Tax (?), n. [F. taxe, fr. taxer to tax, L. taxare to touch, sharply, to feel, handle, to censure, value, estimate, fr. tangere, tactum, to touch. See Tangent, and cf. Task, Taste.]
A charge, especially a pecuniary burden which is imposed by authority.
A charge or burden laid upon persons or property for the support of a government.
A farmer of taxes is, of all creditors, proverbially the most rapacious.
Especially, the sum laid upon specific things, as upon polls, lands, houses, income, etc.; as, a land tax; a window tax; a tax on carriages, and the like. Taxes are annual or perpetual, direct or indirect, etc.
A sum imposed or levied upon the members of a society to defray its expenses.
A task exacted from one who is under control; a contribution or service, the rendering of which is imposed upon a subject.
A disagreeable or burdensome duty or charge; as, a heavy tax on time or health.
A lesson to be learned; a task.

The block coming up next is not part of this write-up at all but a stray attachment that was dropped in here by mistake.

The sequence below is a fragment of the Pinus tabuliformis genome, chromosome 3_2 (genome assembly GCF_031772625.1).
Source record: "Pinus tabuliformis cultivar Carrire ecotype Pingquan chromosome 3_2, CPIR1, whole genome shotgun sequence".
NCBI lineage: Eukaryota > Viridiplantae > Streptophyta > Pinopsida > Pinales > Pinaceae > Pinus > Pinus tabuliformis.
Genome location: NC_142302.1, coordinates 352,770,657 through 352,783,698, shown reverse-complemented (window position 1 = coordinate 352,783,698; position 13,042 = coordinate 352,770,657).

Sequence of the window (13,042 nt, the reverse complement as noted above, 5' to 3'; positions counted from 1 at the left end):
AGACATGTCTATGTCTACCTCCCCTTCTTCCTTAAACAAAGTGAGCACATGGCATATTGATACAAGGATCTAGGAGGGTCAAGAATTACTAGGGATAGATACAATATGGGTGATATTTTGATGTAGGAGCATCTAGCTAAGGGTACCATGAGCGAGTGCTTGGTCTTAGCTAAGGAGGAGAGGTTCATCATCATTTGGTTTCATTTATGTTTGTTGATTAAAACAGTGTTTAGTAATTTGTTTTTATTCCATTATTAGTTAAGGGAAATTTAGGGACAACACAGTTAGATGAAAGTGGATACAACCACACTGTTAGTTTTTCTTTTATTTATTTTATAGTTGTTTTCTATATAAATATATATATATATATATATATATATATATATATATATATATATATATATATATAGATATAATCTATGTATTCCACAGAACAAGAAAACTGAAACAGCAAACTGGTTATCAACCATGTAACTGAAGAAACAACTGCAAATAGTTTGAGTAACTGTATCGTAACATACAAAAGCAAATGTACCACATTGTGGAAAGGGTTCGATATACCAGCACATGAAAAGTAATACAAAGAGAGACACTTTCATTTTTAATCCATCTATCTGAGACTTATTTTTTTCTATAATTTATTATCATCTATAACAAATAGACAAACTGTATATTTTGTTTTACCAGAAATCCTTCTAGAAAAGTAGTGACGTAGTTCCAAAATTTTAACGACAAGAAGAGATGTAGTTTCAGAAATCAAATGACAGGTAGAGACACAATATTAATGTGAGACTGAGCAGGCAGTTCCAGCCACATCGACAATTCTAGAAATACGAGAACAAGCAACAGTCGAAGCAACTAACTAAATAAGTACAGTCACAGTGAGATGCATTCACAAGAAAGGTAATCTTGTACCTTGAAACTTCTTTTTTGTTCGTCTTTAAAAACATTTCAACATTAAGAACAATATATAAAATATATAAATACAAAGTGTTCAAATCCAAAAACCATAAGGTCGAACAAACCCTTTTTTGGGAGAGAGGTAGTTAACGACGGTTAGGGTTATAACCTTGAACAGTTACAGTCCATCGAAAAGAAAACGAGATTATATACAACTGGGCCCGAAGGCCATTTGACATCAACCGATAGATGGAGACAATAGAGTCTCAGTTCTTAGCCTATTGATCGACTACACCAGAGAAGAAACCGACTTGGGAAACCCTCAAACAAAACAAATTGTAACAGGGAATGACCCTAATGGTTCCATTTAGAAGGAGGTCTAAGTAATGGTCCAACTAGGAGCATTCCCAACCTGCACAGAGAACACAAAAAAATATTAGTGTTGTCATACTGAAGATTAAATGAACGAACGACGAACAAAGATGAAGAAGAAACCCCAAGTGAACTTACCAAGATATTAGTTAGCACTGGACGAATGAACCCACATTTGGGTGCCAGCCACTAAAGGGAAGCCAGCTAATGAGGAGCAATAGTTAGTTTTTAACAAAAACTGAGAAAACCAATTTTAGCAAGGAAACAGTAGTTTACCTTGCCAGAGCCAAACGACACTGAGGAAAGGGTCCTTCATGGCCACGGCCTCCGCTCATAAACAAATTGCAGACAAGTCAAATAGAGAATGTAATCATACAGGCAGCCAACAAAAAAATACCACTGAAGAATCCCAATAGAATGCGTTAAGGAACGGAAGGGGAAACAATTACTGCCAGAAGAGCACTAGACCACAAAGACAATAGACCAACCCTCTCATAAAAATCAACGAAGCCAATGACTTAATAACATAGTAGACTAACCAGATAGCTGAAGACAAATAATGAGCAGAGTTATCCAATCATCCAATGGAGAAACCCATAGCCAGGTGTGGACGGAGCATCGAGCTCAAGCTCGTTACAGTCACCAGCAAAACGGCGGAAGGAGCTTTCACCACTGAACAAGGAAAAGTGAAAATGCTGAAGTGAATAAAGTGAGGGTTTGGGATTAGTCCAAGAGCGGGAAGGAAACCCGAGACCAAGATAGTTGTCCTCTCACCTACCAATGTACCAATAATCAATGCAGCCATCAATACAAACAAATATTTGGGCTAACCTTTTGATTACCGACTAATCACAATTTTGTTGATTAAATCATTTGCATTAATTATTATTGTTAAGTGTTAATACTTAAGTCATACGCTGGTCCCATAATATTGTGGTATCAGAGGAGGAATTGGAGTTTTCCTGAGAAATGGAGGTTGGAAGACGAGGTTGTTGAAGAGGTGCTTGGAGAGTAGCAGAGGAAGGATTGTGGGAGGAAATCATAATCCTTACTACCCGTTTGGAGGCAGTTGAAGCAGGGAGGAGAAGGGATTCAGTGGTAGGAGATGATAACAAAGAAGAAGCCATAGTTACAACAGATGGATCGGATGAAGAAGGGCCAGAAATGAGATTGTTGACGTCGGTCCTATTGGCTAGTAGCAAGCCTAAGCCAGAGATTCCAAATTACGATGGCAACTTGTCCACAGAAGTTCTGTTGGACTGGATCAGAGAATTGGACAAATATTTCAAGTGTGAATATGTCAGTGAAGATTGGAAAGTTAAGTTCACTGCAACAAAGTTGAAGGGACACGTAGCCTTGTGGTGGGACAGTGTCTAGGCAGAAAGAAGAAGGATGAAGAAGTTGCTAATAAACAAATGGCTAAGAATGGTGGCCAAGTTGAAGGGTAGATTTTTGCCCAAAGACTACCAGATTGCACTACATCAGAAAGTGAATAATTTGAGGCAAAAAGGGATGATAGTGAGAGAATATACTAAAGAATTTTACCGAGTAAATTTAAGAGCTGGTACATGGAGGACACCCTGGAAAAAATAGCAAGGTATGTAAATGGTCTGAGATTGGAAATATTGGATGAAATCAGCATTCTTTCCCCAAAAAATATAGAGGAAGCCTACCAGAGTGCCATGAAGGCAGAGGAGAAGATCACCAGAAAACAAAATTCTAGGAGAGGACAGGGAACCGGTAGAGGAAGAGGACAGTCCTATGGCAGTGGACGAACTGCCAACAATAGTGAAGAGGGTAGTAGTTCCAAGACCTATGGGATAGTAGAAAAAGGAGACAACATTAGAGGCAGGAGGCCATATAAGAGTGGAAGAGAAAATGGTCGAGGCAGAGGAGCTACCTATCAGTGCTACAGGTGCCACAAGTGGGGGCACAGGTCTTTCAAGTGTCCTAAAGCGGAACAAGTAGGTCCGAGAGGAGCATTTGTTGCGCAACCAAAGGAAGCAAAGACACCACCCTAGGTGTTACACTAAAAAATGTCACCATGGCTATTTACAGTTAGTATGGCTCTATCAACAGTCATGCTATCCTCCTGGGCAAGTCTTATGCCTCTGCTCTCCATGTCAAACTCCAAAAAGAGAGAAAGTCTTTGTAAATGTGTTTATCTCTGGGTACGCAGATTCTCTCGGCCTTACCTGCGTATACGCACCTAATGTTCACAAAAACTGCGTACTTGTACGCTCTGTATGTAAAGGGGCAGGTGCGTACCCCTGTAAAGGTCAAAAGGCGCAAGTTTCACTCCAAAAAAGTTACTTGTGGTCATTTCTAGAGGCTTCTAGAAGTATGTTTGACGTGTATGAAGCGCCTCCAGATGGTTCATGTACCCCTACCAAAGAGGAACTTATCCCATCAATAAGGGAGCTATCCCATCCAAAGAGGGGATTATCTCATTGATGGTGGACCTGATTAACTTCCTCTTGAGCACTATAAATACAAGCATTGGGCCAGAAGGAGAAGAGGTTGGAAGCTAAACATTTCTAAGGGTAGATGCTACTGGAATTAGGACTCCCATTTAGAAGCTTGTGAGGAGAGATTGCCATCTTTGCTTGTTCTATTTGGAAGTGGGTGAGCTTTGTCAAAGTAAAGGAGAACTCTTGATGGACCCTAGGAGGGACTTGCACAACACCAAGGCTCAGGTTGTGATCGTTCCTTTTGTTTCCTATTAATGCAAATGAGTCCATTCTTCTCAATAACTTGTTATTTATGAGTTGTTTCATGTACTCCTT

Tax cart, a spring cart subject to a low tax. [Eng.]
Syn. -- Impost; tribute; contribution; duty; toll; rate; assessment; exaction; custom; demand.
© Webster 1913.
Tax (?), v. t. [imp. & p. p. Taxed (?); p. pr. & vb. n. Taxing.] [Cf. F. taxer. See Tax, n.]
To subject to the payment of a tax or taxes; to impose a tax upon; to lay a burden upon; especially, to exact money from for the support of government.
We are more heavily taxed by our idleness, pride, and folly than we are taxed by government.
To assess, fix, or determine judicially, the amount of; as, to tax the cost of an action in court.
To charge; to accuse; also, to censure; -- often followed by with, rarely by of before an indirect object; as, to tax a man with pride.
I tax you, you elements, with unkindness.
Men's virtues I have commended as freely as I have taxed their crimes.
Fear not now that men should tax thine honor.
© Webster 1913.